You Can Call Me Al!
Taxidermy, the art of preparing, stuffing and mounting the skins of animals for display, has been practiced on many vertebrate species, including mammals, fish, reptiles, birds and amphibians for a long time.
The early taxidermy pioneers date back to the 18th century, although the golden age of animal conservation was largely during the Victorian era, in part a result of increasing interest in the natural world and travel further afield.
Since then stuffed birds and beasts have been seen as curiosities at best - and at worst, macabre.
But when artist Damien Hirst pickled sharks and cows in formaldehyde in the early Nineties, followed later with a zebra, taxidermy gained a new following and now enjoys a cutting-edge image that has sent the value of top collectibles rocketing. Quality glass cabinet exhibits that could not be given away a few years ago can fetch thousands of pounds.
The renewed interest in art circles has been matched by a change in modern attitudes, which has revitalised the market. Items once shunned are being rediscovered as tasteful pieces of art, as well as unique talking points. The most collectible pieces have risen as much as tenfold in value over the past decade.
The most skilled of the Victorian taxidermists have been the best investments. Works by artisans such as Peter Spicer of Leamington Spa in Warwickshire, Rowland Ward of London, Gunn of Norwich, Gerrard of London and Hutchings of Aberystwyth in Dyfed, have seen prices rise the most.
Traditional animals such as foxes and badgers, stuffed by these names and which fetched £400 ten years ago, now go for up to £4,000. Rarer creatures, such as sought-after snowy owls in top condition, sell for as much as £5,000.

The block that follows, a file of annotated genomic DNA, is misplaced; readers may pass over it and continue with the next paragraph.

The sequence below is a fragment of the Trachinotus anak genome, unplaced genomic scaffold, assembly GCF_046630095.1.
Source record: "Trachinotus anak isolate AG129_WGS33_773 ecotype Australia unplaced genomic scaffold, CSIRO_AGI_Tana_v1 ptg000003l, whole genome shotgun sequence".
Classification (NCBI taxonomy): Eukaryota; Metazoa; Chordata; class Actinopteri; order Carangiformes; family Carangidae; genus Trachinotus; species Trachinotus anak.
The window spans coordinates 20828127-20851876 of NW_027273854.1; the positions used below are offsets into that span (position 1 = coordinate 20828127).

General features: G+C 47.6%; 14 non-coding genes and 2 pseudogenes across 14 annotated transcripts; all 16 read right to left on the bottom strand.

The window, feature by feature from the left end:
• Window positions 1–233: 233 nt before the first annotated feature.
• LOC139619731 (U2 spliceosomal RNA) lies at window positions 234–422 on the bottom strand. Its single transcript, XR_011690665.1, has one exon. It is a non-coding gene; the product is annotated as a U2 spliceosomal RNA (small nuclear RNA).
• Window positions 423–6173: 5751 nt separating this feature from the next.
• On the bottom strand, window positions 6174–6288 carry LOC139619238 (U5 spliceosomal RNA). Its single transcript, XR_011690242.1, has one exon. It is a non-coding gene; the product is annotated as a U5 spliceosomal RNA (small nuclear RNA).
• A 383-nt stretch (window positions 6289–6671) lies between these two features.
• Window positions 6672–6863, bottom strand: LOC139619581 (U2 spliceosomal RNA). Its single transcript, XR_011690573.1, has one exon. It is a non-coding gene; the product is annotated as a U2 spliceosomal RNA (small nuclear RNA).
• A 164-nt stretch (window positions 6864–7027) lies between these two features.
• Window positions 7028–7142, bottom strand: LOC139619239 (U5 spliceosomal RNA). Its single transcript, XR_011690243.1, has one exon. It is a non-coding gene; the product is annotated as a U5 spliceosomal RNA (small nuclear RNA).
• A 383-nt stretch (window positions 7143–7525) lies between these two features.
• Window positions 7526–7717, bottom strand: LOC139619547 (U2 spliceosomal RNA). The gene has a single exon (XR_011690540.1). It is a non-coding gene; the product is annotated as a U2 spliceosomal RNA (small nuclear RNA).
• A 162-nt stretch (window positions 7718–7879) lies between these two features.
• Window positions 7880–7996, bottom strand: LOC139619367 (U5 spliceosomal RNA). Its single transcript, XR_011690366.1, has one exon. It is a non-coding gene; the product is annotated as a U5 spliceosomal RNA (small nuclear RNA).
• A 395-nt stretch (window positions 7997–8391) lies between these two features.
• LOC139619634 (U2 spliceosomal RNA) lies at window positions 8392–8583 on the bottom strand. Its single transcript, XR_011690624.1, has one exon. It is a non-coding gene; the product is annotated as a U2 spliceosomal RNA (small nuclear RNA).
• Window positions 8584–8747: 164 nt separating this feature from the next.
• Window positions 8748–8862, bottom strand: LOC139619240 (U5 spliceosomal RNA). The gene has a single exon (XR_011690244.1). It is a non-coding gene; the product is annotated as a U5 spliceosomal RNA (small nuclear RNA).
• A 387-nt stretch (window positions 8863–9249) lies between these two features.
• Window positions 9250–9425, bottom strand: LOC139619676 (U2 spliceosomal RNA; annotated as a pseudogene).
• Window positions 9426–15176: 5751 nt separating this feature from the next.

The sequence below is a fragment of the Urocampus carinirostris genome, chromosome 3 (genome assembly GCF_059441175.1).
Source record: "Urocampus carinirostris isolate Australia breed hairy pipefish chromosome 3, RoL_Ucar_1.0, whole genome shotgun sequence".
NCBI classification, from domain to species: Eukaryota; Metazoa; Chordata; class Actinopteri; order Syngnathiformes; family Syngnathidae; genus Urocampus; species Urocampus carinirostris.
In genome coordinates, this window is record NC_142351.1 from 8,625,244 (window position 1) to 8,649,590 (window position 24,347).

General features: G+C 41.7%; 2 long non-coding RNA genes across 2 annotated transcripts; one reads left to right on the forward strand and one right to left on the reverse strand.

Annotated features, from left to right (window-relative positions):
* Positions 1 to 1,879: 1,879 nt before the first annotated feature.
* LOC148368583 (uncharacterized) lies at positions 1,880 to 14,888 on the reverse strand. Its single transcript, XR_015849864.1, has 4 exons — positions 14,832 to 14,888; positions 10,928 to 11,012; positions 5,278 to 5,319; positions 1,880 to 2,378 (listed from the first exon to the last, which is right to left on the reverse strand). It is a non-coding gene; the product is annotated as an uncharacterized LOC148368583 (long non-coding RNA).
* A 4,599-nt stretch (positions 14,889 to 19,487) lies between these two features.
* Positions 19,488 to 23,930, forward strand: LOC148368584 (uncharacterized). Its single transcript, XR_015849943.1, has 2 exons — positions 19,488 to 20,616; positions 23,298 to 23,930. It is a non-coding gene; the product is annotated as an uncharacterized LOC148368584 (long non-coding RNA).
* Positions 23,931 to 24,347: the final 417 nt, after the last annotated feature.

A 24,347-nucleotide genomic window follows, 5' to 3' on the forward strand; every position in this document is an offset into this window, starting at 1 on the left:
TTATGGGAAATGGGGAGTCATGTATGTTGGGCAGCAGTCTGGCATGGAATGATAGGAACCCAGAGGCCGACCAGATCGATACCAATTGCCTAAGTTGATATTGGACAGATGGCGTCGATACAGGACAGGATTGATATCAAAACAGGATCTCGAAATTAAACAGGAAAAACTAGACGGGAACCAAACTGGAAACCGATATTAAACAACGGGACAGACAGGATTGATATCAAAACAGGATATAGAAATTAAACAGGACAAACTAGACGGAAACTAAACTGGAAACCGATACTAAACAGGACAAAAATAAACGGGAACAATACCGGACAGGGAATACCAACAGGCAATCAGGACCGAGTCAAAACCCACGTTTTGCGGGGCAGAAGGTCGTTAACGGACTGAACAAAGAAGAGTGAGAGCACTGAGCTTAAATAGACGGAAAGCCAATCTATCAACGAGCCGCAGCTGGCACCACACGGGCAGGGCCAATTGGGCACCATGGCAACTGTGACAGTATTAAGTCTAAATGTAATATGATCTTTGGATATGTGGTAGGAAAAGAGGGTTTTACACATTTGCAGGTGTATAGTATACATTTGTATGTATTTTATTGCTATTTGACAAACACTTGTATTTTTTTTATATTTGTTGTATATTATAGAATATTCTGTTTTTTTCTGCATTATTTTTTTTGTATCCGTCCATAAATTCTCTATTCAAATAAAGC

In our Club House auction on October 6th, we have some interesting specimens, a selection of which are shown below. Most importantly of all is an impressive albatross (who our team have fondly named 'Al').
The Club House auction offers a specialist platform for selling in this very buoyant market place. Call us now should you have creatures in your attic!
Impressive specimen in case seated on rockwork with limpets, crabs etc, wall mount on branch, 34cms high
ROWLAND WARD RED FOX MASK TAXIDERMY
On shield mount with carved initials and ivorine label 'Ashdown, Oct 6th 1913, Craven Hounds'
RARE AMERICAN BROWN BEAR SKIN RUG
By Jonas Bros, USA, full head mount with textile lining circa 1910
TAXIDERMY CASE OF RABBITS & BIRDS
Attributed to Thomas Jefferies of Carmarthen
Please see more taxidermy and other lots at The Club House auction now online!